Fractured State is an urban combat real time strategy game that takes place in the pseudo diesel/steam punk decay of the nation of Laperia.

After discovering a volatile but naturally occurring mineral which their leaders coined "Laperite" the nation grew enormously in wealth and influence with an explosion in technological advancements. The engine of their sprawling cities runs not only on Laperite - and it's purified liquid form Laperium - but also on the backs of slaves, prisoners, and those deemed "unsavory" by the Industrialist Guilds.

The largest group in the labor force is made up of the followers of an ancient religion which idolized the relics of a civilization that has long passed. One opportunistic man will band these followers together and form the Children of the Ancients. Laperia is suddenly faced with a revolution and all out civil war.
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0 comments by rioghan on Apr 10th, 2014

Hey guys, Ryan here. Last time I gave you a look into how I tackled modeling characters for Fractured State. This time around, I will let you see how I deal with a more environmental piece, and one I have a lot more room to play with.

You have seen one residential building - the tenement. It is one way the Laperians deal with their poor masses. For citizens that aren't lucky enough to have such housing there are other options. One of which is living in cobbled together shanty towns, called warrens. The warrens are thrown together with little regard to safety, function, comfort, or...well, anything. Its just a place to sleep that is better than the streets.So knowing this, i was given a concept, a feel for the piece, and sent to work. I will start by taking the idea for the piece and setting up a basic block shape model. From this model I am just looking to make a shape that I like. In this case, the concept is nothing more than an idea, or guide. So keeping that in mind, i throw down my shapes, find out if I like them, and move on from there.

From there it is just a matter of refining these rough shapes to something more distinct or interesting. The warrens are almost beehive-like, with doors in and out all over the place. Tiny cubbyholes  tucked away where ever they can be put. We also wanted these structures to be more than just one story high, so movement between multiple levels needs to be possible. While adding detail, I have to think of how the textures will look, and what kind of materials will be present for these people to build ramshackle homes from. So it will mostly be spare wood and stray iron pieces. Maybe if they are lucky, they will have stone. Heh, right.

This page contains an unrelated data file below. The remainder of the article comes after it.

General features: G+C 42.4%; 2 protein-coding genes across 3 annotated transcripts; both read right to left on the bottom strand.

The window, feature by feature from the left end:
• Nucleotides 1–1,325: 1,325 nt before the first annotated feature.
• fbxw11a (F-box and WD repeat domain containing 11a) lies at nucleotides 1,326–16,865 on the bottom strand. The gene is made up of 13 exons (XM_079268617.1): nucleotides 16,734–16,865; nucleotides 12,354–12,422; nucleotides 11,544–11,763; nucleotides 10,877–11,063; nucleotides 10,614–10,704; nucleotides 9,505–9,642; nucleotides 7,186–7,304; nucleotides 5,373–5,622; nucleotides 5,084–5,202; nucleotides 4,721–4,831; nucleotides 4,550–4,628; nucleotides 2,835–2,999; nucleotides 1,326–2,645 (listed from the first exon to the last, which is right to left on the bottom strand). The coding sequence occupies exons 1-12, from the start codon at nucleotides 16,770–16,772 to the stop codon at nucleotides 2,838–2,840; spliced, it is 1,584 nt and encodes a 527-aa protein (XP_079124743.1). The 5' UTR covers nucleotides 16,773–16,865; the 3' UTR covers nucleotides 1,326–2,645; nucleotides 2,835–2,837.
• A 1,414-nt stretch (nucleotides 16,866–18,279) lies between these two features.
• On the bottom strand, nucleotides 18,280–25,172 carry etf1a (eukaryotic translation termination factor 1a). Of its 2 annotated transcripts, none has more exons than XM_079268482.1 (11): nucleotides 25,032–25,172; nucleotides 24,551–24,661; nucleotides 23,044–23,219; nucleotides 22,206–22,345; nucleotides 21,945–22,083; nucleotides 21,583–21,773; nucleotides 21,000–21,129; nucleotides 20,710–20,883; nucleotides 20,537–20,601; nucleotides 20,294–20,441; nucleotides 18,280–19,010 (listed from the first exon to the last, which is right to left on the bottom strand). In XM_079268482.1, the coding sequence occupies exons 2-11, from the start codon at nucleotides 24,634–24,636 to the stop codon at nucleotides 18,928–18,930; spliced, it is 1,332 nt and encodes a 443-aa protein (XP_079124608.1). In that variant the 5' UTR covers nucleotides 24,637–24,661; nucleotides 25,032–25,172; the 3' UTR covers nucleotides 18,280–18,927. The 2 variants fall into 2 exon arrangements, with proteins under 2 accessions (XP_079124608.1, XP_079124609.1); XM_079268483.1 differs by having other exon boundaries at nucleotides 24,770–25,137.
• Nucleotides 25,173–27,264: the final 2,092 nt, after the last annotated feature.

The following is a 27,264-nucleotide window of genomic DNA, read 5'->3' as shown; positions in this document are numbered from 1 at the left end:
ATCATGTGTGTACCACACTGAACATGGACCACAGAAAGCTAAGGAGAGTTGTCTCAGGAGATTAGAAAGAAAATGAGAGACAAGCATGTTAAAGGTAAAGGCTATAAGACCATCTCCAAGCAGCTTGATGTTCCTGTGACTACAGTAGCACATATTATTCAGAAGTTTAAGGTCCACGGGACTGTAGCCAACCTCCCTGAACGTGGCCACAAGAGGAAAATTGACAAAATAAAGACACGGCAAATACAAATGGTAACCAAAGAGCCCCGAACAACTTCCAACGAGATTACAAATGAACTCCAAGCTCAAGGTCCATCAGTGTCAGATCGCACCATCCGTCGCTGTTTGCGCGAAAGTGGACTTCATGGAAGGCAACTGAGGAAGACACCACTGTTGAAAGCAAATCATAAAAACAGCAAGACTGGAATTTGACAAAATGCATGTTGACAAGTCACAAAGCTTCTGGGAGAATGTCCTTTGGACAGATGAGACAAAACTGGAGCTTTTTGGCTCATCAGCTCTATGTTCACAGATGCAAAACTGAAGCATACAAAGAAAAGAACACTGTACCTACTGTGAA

I started out with a limited number of "houses" and start adding them here or there if the shape needs it. Making sure that the houses themselves slowly become different as I add details.

Once I have added enough large detail, it is all about adding the smaller detail that makes things a bit more believable. I also want to make sure that a cursory glance at the "structure" of the building would actually hold itself up. And it needs to do so from any view-able angle. So here is what I end up with.

So that is a pretty usable model. For our viewing height/angle there's enough large detail, small detail, and its polygon count friendly. But we are not done yet. We want to be able to build new warrens of different shapes and sizes. So taking this building as a starting point, I break it down into modular pieces that I can rearrange and get all sorts of structures.

So that's all the pieces The model above can be broken down into. You have the large "house" pieces and then smaller support and detail pieces. Using these, I can make other structures, like these!

With just the handful of objects made from that very first structure, I can make maze-like warrens for the lowest of the Laperian society. Single story, or multiple stories can exist to show population density for territories in maps with quite an interesting visual cue. But buildings like these can be more than just another structure. Seeing as these types of buildings can be thrown together anywhere, by anyone. I wouldn't be surprised to see them scattered between other larger buildings, or built into alleys, like so:

So this is just one approach I can take with a model where I don't have to stick exactly to the concept. And this was definately a more fun one to play around with!

Check back later for more Fractured State news posts!

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Post comment Comments  (10 - 14 of 14)
Rus[T] Jul 7 2012, 3:16pm says:

The setting looks unique, tracking this man!

+4 votes     reply to comment
Kelso Jul 8 2012, 6:11pm replied:

We appreciate the love. Thanks!

+2 votes     reply to comment
flames09 May 11 2012, 11:43pm says:

The maps do not look awfully big

+2 votes     reply to comment
Kelso May 13 2012, 10:05pm replied:


I've only been showing sample-sized maps for the moment in order to show off specific features as they're implemented. The final map sizes will be the result of constant tweaking as we develop the game and feel out how it plays.

+3 votes     reply to comment
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Fractured State
Windows, Mac
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Mechanical Monocle
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Fractured State
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